Water Heater Pilot Light Won’t Stay Lit – Causes & Repairs Explained Simply

Having a properly functioning pilot light is essential for a gas water heater to be able to provide hot water. But what do you do when the pilot light just won’t stay lit?

There are several potential causes behind a pilot light that won’t stay on. The good news is that many pilot light issues can be fixed with some simple troubleshooting and maintenance. Read on to learn why your water heater pilot light keeps going out, and how to get it working again.

What Are the Symptoms of a Faulty Pilot Light?

There are a few key signs that indicate your water heater’s pilot light is malfunctioning:

  • The pilot light goes out soon after you light it
  • The pilot light repeatedly shuts off after initially lighting
  • The pilot flame is weak, small, or flickering
  • The pilot light burns a color other than blue

Any of these symptoms likely point to an underlying issue causing the pilot light to go out. Identifying the specific problem is the first step toward fixing it.

Main Causes of a Pilot That Won’t Stay Lit

Thermocouple Issues

The thermocouple is a heat-sensing device that signals the gas valve to remain open after the pilot is lit. Problems with the thermocouple are one of the most common reasons a pilot light keeps going out.

pilot light wont stay lit on water heater

A faulty thermocouple may fail to generate enough electrical current to hold the gas valve open. You can test the thermocouple using a multimeter. If it’s defective, replacing it should resolve the issue.

Inadequate Gas Flow or Pressure

In order for the pilot flame to burn steadily, it needs adequate gas flow and pressure. Low gas pressure can cause the pilot flame to be too small or weak, resulting in it being extinguished.

Using a manometer, check the gas pressure to your water heater. If it’s lower than recommended, there may be a partial blockage or leak in the gas line. Increasing the gas pressure may help the pilot stay lit.

Dirty or Clogged Pilot Assembly

Dirt, dust, spider webs, and other debris can build up in or around the pilot light tube. This restricts airflow and can prevent the pilot from getting enough oxygen to burn properly.

Carefully clean around the pilot light opening using compressed air or a vacuum cleaner. Use a pipe cleaner to clear any dirt from inside the pilot tube.

Problems with the Gas Valve

Issues with the gas control valve can also cause the pilot light to go out. The valve may not be opening fully or might close prematurely before the thermocouple can take over.

Examine the gas valve for any visible damage. Use a multimeter to test for electrical issues. If faulty, replacing the gas valve should resolve any problems.

Ignition System Failure

The pilot is initially lit by the ignition system sparking. If this spark is weak, intermittent, or stops producing altogether, it can fail to properly light the pilot.

Check the spark electrode for corrosion, damaged insulation, or improper spacing. Repair or replace faulty ignition components so they can reliably light the pilot flame.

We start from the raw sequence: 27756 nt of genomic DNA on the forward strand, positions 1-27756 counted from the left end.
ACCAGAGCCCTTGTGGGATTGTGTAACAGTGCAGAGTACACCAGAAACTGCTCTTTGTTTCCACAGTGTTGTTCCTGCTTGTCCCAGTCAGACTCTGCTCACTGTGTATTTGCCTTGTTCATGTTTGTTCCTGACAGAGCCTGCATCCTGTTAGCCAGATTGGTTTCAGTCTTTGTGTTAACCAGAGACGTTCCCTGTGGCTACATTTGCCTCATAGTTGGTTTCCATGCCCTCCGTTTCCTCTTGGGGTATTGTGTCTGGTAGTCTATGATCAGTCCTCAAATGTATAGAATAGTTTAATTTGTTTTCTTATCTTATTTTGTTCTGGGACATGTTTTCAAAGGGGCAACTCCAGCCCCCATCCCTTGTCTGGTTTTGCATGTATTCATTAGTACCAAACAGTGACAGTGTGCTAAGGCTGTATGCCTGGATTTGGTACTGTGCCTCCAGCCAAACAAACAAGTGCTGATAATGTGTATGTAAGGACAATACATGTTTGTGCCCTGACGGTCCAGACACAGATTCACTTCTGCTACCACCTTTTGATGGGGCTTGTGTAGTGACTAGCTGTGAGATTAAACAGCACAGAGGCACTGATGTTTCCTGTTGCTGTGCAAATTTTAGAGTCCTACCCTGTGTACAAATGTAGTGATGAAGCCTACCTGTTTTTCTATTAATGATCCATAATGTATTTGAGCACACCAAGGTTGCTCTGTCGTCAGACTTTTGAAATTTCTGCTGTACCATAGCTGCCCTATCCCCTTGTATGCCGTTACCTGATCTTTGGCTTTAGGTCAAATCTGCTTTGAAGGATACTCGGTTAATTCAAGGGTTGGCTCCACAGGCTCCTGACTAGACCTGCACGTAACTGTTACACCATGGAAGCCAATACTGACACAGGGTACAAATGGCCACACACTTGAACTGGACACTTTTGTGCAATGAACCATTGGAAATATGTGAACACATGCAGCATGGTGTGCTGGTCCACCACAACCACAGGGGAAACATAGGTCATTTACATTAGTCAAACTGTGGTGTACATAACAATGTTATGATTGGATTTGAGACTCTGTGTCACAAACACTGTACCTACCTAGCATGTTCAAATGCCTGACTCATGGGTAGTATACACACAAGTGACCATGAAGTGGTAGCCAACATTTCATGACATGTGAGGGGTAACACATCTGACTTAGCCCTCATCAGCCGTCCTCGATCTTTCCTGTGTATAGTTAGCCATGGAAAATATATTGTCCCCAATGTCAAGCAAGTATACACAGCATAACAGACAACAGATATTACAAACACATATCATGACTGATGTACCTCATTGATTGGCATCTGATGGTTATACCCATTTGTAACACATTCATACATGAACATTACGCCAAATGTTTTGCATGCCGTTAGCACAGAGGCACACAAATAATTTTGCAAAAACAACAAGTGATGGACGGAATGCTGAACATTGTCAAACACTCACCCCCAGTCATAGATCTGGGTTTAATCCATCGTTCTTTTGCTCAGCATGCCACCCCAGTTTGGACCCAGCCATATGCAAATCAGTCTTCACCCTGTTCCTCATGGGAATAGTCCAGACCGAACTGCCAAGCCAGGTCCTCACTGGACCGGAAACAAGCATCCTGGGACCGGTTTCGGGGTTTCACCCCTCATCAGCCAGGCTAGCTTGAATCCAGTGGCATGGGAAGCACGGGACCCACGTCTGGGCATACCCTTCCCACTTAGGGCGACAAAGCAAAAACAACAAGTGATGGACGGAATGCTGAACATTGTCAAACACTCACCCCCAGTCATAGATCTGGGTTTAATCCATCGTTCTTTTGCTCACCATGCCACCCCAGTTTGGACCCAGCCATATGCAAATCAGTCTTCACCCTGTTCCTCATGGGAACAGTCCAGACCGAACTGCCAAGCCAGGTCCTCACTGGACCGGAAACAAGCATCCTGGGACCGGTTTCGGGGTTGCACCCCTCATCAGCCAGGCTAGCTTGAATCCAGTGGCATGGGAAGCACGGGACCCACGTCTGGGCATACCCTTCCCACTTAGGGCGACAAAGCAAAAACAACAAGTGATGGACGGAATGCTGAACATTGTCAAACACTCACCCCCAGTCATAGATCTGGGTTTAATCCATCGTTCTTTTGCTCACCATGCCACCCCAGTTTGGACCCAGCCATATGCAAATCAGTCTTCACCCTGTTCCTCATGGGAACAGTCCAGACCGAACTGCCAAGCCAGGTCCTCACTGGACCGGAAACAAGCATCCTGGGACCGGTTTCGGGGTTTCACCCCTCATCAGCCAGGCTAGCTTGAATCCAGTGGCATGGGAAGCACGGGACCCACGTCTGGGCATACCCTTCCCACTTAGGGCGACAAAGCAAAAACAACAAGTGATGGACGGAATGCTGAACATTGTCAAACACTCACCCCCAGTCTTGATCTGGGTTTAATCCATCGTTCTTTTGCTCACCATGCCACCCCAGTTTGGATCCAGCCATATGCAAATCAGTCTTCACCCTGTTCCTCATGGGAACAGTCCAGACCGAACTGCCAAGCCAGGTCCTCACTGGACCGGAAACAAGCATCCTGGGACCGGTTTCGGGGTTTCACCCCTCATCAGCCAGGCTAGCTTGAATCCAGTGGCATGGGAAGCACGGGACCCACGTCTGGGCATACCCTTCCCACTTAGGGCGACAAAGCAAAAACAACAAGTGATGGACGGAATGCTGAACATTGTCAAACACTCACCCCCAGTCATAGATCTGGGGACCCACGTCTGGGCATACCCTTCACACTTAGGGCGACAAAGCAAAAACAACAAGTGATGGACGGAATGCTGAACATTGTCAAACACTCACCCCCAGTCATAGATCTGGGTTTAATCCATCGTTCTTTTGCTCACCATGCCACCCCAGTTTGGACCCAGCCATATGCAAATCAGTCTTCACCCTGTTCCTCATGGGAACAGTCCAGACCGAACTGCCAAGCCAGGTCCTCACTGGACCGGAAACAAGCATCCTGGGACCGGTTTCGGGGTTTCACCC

How to Relight a Stubborn Pilot

If you’re having trouble keeping the pilot lit, here are some tips for manually relighting it:

  • Make sure all gas valves are turned off before relighting. This allows gas to dissipate.
  • Slowly turn the gas control knob to the pilot position.
  • Press and hold the ignition button while viewing the pilot. Click until lit.
  • Continue holding the gas control knob down for 30 seconds once lit.
  • Release the knob and check that pilot stays on. If not, repeat process.

Allow 2-3 minutes between relight attempts for any gas buildup to dissipate. If it just won’t stay on, have a professional inspect it.

Preventing Pilot Light Problems

While pilot lights can certainly be temperamental at times, there are things you can do to help keep problems at bay:

  • Inspect the pilot assembly periodically and clean if needed.
  • Ensure proper ventilation around the water heater.
  • Check for gas leaks which could contribute to shutdowns.
  • Keep the area around the pilot free of dust, lint, and debris.

Performing occasional maintenance helps support proper pilot operation.

When to Call a Professional

If you’ve tried the troubleshooting steps but the pilot light still won’t stay lit, it’s best to call for professional assistance. A technician can fully evaluate the ignition system and gas connections. They can detect issues that may be trickier to identify yourself.

Never hesitate to call a professional if you have any concerns about gas leaks, carbon monoxide risks, or your safety when dealing with gas appliances. It’s better to be safe and have an expert handle any necessary repairs.

A water heater’s pilot light going out can certainly be frustrating. But in many cases, there are a handful of common issues causing the problem that you can troubleshoot yourself.

Checking for thermocouple failure, gas pressure concerns, debris buildup, and ignition system faults will help you determine why the pilot light won’t stay lit. With some maintenance and component replacements, you can often get a balky pilot working reliably again.

Just remember to exercise caution and seek professional assistance if needed. With the right knowledge and a methodical approach, a bothersome pilot light can be fixed – restoring hot water and sanity once again!

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